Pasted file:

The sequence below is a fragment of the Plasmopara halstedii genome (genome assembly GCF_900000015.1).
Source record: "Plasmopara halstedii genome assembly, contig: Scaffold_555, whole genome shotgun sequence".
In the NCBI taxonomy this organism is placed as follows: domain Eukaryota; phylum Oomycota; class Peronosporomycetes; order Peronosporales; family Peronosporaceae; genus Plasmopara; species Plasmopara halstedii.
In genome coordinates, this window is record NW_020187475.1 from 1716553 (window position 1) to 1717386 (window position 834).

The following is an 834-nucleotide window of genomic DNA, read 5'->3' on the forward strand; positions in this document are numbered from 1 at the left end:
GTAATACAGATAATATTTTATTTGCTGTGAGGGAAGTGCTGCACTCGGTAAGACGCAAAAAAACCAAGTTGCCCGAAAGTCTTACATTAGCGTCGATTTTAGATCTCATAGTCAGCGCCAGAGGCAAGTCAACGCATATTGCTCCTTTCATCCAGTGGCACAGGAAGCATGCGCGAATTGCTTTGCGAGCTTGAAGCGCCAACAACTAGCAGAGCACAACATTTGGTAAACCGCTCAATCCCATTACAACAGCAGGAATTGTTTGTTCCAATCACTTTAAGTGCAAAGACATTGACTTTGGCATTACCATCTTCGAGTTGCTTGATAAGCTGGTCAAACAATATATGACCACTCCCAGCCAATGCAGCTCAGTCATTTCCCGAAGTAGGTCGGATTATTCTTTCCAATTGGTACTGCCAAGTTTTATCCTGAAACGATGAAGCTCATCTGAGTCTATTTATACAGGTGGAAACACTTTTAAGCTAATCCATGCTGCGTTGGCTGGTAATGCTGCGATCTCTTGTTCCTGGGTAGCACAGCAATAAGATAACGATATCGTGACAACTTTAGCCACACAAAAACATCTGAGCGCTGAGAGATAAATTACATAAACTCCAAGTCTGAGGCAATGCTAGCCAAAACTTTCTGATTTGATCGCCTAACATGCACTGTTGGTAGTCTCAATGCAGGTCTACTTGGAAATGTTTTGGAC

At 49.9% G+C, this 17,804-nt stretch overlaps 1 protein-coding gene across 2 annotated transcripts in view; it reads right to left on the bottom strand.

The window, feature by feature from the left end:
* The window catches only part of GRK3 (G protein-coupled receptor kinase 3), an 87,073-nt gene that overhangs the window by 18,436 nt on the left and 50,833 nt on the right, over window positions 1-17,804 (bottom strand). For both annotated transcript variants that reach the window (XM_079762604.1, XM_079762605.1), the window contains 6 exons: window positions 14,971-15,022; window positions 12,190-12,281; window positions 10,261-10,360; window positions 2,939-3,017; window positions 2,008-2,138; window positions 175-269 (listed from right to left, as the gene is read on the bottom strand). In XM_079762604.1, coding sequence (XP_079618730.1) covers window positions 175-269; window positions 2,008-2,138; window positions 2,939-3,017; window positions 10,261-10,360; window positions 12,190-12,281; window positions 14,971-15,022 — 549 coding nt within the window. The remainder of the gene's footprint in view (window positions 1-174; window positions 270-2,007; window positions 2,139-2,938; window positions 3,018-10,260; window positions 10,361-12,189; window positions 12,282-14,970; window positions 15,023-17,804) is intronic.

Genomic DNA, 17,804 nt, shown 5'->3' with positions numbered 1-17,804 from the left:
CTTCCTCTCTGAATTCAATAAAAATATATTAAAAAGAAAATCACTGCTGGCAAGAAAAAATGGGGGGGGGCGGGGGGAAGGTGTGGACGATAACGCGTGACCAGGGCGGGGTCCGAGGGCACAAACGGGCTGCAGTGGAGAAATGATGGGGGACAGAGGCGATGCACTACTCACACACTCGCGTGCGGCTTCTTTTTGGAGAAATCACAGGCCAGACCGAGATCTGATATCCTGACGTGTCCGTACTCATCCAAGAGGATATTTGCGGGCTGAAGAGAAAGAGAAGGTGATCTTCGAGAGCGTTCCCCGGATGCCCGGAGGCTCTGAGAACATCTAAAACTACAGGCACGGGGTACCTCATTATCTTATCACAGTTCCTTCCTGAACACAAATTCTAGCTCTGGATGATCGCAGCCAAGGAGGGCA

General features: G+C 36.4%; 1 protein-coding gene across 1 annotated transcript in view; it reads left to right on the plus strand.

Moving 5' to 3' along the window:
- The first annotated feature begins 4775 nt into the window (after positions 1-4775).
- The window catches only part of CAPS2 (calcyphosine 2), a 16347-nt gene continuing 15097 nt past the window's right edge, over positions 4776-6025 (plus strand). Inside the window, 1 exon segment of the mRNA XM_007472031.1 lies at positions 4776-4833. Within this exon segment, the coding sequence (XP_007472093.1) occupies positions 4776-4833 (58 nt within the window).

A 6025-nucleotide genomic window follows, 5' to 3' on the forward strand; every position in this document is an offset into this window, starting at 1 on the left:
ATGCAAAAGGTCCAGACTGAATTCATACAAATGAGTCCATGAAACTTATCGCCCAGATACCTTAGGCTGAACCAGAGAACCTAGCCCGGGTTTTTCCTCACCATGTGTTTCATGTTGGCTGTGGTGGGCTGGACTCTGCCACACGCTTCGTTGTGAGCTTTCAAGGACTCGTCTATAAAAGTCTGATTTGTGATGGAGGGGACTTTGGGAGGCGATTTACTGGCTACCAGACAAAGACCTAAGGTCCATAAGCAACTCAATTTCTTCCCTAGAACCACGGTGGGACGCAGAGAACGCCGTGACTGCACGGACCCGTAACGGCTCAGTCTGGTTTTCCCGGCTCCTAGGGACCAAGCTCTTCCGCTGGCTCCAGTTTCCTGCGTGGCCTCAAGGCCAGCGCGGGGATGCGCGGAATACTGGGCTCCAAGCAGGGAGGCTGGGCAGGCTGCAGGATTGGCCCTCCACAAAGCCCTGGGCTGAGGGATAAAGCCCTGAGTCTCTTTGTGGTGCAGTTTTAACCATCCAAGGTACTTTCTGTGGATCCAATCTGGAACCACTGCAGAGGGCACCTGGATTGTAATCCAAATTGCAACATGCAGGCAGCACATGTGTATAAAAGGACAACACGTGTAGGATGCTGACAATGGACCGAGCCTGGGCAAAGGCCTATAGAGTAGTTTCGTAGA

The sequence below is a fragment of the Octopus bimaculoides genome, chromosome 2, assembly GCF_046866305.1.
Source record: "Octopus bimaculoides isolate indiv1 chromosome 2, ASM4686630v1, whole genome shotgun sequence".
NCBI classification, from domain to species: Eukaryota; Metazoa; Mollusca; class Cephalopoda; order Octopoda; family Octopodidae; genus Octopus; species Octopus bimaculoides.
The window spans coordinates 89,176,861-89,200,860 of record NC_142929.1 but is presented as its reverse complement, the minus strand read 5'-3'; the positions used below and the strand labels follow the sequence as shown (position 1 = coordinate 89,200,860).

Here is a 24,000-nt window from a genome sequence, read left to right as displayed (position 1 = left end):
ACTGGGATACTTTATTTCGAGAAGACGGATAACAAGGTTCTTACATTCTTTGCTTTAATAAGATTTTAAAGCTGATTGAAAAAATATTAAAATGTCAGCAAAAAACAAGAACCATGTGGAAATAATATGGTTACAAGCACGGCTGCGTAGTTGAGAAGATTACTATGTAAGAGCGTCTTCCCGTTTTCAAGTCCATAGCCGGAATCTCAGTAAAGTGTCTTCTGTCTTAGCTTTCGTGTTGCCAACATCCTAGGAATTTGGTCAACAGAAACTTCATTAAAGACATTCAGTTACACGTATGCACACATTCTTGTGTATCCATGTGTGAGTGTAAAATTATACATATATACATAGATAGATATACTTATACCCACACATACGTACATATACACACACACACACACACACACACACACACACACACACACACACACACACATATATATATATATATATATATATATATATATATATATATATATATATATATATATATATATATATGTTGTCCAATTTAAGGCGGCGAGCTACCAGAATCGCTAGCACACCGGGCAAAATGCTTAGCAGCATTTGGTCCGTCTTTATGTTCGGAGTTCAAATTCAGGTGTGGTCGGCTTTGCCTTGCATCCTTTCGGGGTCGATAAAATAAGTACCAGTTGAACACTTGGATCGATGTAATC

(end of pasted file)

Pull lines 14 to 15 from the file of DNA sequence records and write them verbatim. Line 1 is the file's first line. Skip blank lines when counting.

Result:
- The first annotated feature begins 4775 nt into the window (after positions 1-4775).
- The window catches only part of CAPS2 (calcyphosine 2), a 16347-nt gene continuing 15097 nt past the window's right edge, over positions 4776-6025 (plus strand). Inside the window, 1 exon segment of the mRNA XM_007472031.1 lies at positions 4776-4833. Within this exon segment, the coding sequence (XP_007472093.1) occupies positions 4776-4833 (58 nt within the window).